The expanded role of the family doctor as a provider and coordinator of care in the DPCMH model does not involve gatekeeping or referrals. NJEA members who have SEHBP plans and choose to enroll with a DPCMH provider will retain the same choice among specialists and hospital providers that they have in their currently selected health plan options. The networks have not changed; in fact they have grown to include these new providers at no additional cost.

Should a member decide to see a physician who is not a DPCMH participating provider, he or she will still be able to do so. The difference is that when going to these providers, the patient will be subject to the same copayments, deductibles, and coinsurances that the plan currently designates for that provider – there is no additional cost beyond what the plan design is for seeing a physician who does not participate in the DPCMH program.

Members Benefit

NJEA members are already enrolled and seeing DPCMH physicians. Jaime Witsen is a retired educator from Somerset County. A few months ago, she received a flier in the mail about an open house for R-Health as a new benefit in her health plan. She receives post-retirement medical benefits through the SEHBP. Witsen was intrigued by the advertisement and was happy to see that NJEA was in support of the project.

Witsen had been with her previous primary care physician for 25 years. Even with the length of time she was a patient, she still was frustrated that the nurses and staff did not recognize her and her visits were so short. She felt her doctor was always rushed. After visiting the R-Health open house, she was willing to try it out. After her first visit, Witsen was sold on her doctor and the health care model.

Witsen loves that the conversations she has with her doctor are not rushed and that the visits take an approach beyond treating symptoms. She feels that her doctor is focused on wellness and improving her quality of life through a whole person approach, which no physician has ever had the time for before.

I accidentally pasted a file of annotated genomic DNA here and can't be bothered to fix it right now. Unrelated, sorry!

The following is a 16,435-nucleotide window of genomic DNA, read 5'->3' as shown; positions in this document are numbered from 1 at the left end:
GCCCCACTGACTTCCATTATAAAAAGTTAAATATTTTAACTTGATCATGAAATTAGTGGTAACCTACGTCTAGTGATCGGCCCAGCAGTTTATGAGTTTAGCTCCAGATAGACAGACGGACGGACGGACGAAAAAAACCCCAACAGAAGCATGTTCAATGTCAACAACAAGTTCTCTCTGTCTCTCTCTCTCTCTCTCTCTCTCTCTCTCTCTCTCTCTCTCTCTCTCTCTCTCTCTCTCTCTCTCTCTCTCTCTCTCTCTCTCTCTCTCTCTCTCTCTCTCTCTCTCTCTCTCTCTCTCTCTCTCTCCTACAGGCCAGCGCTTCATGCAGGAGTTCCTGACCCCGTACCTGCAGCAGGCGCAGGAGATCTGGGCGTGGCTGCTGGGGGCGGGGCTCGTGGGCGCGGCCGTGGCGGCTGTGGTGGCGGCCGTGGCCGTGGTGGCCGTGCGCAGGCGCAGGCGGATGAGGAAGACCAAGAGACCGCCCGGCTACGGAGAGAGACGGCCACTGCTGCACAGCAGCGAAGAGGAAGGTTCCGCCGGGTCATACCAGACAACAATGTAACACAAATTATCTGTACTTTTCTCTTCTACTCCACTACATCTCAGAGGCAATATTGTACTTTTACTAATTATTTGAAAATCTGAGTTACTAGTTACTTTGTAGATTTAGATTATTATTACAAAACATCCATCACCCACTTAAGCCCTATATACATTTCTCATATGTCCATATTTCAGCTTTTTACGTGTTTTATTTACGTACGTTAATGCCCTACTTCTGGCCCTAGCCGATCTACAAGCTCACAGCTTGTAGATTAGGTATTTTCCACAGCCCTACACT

“What I really appreciated was that my doctor liked that I was a science teacher,” Witsen recalls. As a result, her physician talked with her about her DNA and other medical science. “No one before this has taken the time to extend their understanding of the science behind what they’re doing and talk to me about it. I feel like I’ve hit the lottery.”

Heidi Furman is a teacher in the Mercer County Special Services district and came to find R-Health a different way—her doctor left her previous practice and began working at the Ewing office. Furman followed her there.

At R-Health, Furman feels that she’s in a partnership with her physician.

“We work together to navigate my health and to keep me healthy,” Furman says. “We also work together for prevention. She’s also a great educator.”

Furman trusts and respects her doctor because they have been able to build a relationship based on mutual health goals.

When comparing her old practice to R-Health, Furman is very pleased with the access to her doctor and how she is recognized by the staff at the front desk.

“I’ve never waited in the waiting room for her at R-Health,” Furman says.

She noted that when she walked in, her first name was used and she was greeted warmly by the staff. Before, there were time constraints. Now, she never feels rushed and her physician gives her the time she needs to ask any questions and makes sure that she understands the answers.

Both Witsen and Furman encourage their fellow NJEA members to try out a DCPMH practice.

“This is a really good way to go for public employees,” Furman says. “It’s convenient. There’s no copay. It provides unlimited access to my doctor. There are evening and weekend hours with digital and cell phone access to her.”

“I feel valued as a person and as a patient,” Witsen asserts. “I feel like my concerns are my doctor’s concerns. I could never say that about my doctor of 25 years.”

DPCMH family doctors have the time and tools to provide valuable support to patients in managing their overall health care. They serve as partners and coordinators for their patients’ care. Rather than creating a physician gatekeeper, the DPCMH option provides SEHBP members with access to a physician who can help guide them through a fragmented and sometimes confusing health care system. In the DPCMH program, authority to make the health care choices remain squarely with the patient.

Sarah Geiger is an associate director of research in the pensions and benefits unit of the NJEA Research and Economic Services Division. She can be reached at